Have you heard of Ina the bear? Held in captivity in a cage for many years, and later released into a wild sanctuary, she kept pacing around a circular path like in a cage even when free! Sanctaury staff later placed a stone in her path to block this pattern of circling in an ‘imaginary cage’ and this finally did the trick.

What does this have to do with investing? In bl.portfolio edition dated April 7, 2024, in our tribute to the late psychologist Daniel Kahneman (“Daniel Kahneman and the mirror he held to our investing illusions” ), we had touched upon the two systems in our brain that govern our decision making – System 1 (fast, subconscious, biased) and System 2 (slow, analytical and objective).

The problem in decision-making arises when we apply System 1 to areas in which System 2 needs to be applied, stock picking and investing being one such prime example. Quick, less-thought-out and biased decisions are the bane of investing.

Like Ina the bear, which was influenced by its past, our decision making too is influenced by many explicable and inexplicable factors – genetics, childhood experiences, our individual financial status while growing up, etc. Conclusions and biased interpretations immediately pop up when we see a stock price movement, news on a stock, profits/losses, and the like.However, unlike Ina, others will not place a stone in our decision-making path to break past patterns. We will have to place the stone ourselves to block the path of poor decision making, and consciously develop a System 2 approach to stock picking. Here are some steps you can apply.

Maintain an investing journal

In his book, Thinking, Fast and Slow, which we referred to in our previous article, Kahneman posited a fundamental puzzle that bothered him when it comes to stock markets — ‘Billions of shares are traded every day, with many people buying each stock and others selling it to them. Most of them have the same information, they exchange the stocks because they have different opinions. The buyers think the price is too low and likely to rise, while the sellers think the price is high and likely to drop.’

His puzzle was, why buyers and sellers alike think that current price is wrong. He termed this the ‘illusion of skill.’ When we buy stocks, there tends to be a high degree of confidence in our decision, else we would not buy, would we? But does it always pan out that way? Guess not, for most of us.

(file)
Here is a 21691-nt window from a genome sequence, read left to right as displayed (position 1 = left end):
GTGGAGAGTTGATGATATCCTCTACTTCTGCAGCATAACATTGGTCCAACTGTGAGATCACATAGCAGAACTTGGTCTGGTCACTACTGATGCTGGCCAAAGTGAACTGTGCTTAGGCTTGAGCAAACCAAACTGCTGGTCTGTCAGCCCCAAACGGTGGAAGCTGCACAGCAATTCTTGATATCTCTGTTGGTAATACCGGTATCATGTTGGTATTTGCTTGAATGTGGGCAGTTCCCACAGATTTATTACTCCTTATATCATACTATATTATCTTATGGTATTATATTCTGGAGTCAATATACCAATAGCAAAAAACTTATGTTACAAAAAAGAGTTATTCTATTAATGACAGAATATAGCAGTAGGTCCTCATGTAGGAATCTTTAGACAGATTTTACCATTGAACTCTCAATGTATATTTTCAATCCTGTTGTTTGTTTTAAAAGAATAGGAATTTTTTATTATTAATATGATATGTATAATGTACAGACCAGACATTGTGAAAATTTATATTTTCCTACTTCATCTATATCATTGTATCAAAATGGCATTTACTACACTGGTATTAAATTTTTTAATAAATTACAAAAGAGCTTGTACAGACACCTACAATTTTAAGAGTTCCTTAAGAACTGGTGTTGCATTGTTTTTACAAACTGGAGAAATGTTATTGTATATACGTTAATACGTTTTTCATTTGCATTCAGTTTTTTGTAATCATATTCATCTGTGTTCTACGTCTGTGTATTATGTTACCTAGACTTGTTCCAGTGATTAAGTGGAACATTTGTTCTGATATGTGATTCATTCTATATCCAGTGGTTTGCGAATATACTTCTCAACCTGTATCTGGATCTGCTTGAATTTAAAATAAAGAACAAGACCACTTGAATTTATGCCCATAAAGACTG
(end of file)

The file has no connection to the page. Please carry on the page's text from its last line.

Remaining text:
So one way to reduce the influence of the ‘illusion of skill’ in our investing or trading decisions is to write a short thesis on why we are buying or selling a stock — every time, in a disciplined manner, without exception.

For example, if you are buying a stock, make a note of these things in the following order:

1) What is your time horizon? Be crystal clear on this. It is fashionable for short-term investors to claim they are long-term investors, when they face losses. That is trying to fool ourselves. This way, you can remind your self, in case the stock falls hard after you buy, that it should not matter if you invested with a long-term horizon as long as the fundamentals have not changed.

2) Three reasons why you think it is a good stock to buy

3) What are the risks? Are you ready to accept them?

4) How is market viewing this stock? Are you smarter than the market when it comes to this stock?

5) Pledge to accept the consequences of your decision, don’t brood over it if it does not work.

Modify, improvise on this the way you deem fit. At a fundamental level, following the above process comes with two distinct advantages. One, it slows your decision making, giving a chance for System 2 in you to take control and avoid rash decisions. Two, repeated following of this will definitely create a positive feedback loop through the course of your investing journey.